NEW YORK (Reuters Health) – The most common vitamin and mineral supplementation does not provide a health benefit or permanent damage, a new study suggests.
The study by scientists in Canada found that multivitamins, vitamin D, calcium and vitamin C, the most common supplements, showed no benefit or increased risk of cardiovascular disease, heart attack, stroke or premature death.
In general, vitamin and mineral supplements are taken to add nutrients to the food.
The scientists participating in the study say they were surprised to find very few positive effects of the most common supplements people consume. They did not find any obvious advantages of taking multivitamins, vitamin D, calcium or vitamin C.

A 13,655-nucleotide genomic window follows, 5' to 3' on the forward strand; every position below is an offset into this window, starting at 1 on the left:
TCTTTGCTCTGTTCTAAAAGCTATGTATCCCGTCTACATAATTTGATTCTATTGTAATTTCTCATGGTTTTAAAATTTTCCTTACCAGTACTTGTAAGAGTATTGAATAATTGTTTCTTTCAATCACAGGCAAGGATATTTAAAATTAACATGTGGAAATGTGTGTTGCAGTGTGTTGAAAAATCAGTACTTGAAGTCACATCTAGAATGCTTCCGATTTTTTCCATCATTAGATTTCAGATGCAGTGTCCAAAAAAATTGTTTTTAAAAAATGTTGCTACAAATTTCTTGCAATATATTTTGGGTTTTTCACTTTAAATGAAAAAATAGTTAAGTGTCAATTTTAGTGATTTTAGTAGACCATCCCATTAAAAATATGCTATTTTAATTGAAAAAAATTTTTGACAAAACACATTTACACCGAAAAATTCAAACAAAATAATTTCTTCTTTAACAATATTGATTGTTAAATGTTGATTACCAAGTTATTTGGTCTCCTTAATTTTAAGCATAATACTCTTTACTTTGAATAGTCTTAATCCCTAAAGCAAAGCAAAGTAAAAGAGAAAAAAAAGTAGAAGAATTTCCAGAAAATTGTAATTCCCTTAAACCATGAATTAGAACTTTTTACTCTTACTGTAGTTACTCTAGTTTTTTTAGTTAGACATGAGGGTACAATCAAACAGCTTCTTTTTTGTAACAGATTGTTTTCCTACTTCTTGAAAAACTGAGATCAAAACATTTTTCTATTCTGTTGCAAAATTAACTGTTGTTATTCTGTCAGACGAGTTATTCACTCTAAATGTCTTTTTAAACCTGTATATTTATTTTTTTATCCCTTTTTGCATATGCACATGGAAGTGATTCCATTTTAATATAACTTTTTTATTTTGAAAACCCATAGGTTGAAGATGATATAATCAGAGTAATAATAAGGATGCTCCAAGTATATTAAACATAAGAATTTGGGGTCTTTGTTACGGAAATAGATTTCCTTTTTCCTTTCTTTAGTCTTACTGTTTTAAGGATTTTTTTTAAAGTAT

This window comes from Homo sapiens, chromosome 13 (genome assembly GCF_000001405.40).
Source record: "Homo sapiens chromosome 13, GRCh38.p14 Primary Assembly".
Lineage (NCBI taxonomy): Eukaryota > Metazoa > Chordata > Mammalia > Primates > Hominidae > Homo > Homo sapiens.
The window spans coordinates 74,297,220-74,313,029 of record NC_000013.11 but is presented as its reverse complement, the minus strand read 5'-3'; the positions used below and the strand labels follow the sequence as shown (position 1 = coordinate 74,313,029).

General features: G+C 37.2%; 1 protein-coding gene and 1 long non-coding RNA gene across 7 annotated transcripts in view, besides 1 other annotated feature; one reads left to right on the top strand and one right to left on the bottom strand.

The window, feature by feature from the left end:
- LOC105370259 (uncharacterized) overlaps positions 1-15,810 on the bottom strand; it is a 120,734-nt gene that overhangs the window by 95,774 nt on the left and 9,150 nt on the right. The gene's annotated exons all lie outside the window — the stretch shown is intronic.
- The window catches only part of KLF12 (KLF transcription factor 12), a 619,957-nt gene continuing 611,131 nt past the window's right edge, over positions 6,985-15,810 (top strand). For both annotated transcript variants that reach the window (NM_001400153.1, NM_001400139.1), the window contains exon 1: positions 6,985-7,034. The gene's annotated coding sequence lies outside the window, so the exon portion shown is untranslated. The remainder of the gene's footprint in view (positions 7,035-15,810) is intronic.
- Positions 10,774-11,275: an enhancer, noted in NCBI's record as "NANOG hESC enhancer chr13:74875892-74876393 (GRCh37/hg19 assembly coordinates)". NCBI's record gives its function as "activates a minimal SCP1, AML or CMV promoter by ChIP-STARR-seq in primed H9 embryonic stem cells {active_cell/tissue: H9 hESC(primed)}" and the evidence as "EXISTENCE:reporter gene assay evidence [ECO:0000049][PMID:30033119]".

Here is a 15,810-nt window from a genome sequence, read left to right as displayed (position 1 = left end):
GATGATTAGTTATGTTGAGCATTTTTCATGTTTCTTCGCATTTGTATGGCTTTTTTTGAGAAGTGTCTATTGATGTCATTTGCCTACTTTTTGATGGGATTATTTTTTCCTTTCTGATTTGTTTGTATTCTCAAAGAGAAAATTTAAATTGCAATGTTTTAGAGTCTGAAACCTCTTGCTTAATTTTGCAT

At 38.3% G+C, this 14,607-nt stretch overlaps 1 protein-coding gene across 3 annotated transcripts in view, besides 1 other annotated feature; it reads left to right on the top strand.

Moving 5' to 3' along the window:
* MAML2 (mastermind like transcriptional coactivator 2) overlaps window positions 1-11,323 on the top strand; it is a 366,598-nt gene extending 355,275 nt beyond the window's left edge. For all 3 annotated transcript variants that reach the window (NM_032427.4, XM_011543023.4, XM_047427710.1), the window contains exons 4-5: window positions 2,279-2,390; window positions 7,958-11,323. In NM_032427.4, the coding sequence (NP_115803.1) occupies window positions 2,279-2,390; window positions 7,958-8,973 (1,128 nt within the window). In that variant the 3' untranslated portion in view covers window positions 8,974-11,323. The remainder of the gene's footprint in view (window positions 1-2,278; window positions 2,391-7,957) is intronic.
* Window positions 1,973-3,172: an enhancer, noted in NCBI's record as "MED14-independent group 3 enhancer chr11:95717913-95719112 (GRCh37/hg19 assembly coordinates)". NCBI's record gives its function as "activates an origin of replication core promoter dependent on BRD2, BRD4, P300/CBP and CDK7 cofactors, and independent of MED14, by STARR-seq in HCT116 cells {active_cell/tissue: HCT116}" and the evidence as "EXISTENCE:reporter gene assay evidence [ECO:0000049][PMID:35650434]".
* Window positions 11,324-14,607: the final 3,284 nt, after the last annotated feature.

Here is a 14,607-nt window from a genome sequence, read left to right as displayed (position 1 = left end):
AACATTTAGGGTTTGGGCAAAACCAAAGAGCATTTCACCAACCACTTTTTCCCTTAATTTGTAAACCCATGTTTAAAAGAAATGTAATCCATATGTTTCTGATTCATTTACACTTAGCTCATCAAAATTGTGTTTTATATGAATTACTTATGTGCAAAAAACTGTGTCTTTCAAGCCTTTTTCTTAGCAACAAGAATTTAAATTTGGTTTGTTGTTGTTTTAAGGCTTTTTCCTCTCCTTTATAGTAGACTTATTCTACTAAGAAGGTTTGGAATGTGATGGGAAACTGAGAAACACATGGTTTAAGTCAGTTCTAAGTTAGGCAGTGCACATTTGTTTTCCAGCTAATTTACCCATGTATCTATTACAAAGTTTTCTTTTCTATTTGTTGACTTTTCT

The study found that folic acid alone and B vitamins with folic acid can reduce cardiovascular disease and stroke. At the same time, niacin and antioxidants have shown very little effect that may indicate an increased risk of death for any reason.
His team reviewed supplementary data that included vitamins A, B1, B2, B3, B6, B9 (folic acid), C, D and E. beta-carotene. Calcium Iron, zinc, magnesium, selenium.
The term “multivitamin” has been used in this review to describe dietary supplements that contain most of the vitamins and minerals, rather than a selection.
David Jenkins, author of the book said: “In the absence of significant positive data, regardless of the likelihood of low folic acid content in the risk of stroke and heart disease, it is very useful to have a healthy diet to obtain vitamins and minerals. ” The study was published in the Journal of the American College of Cardiology.
“Until now, no dietary supplement has proven to be better than healthy diets for less processed vegetable foods, such as vegetables, fruits and nuts.”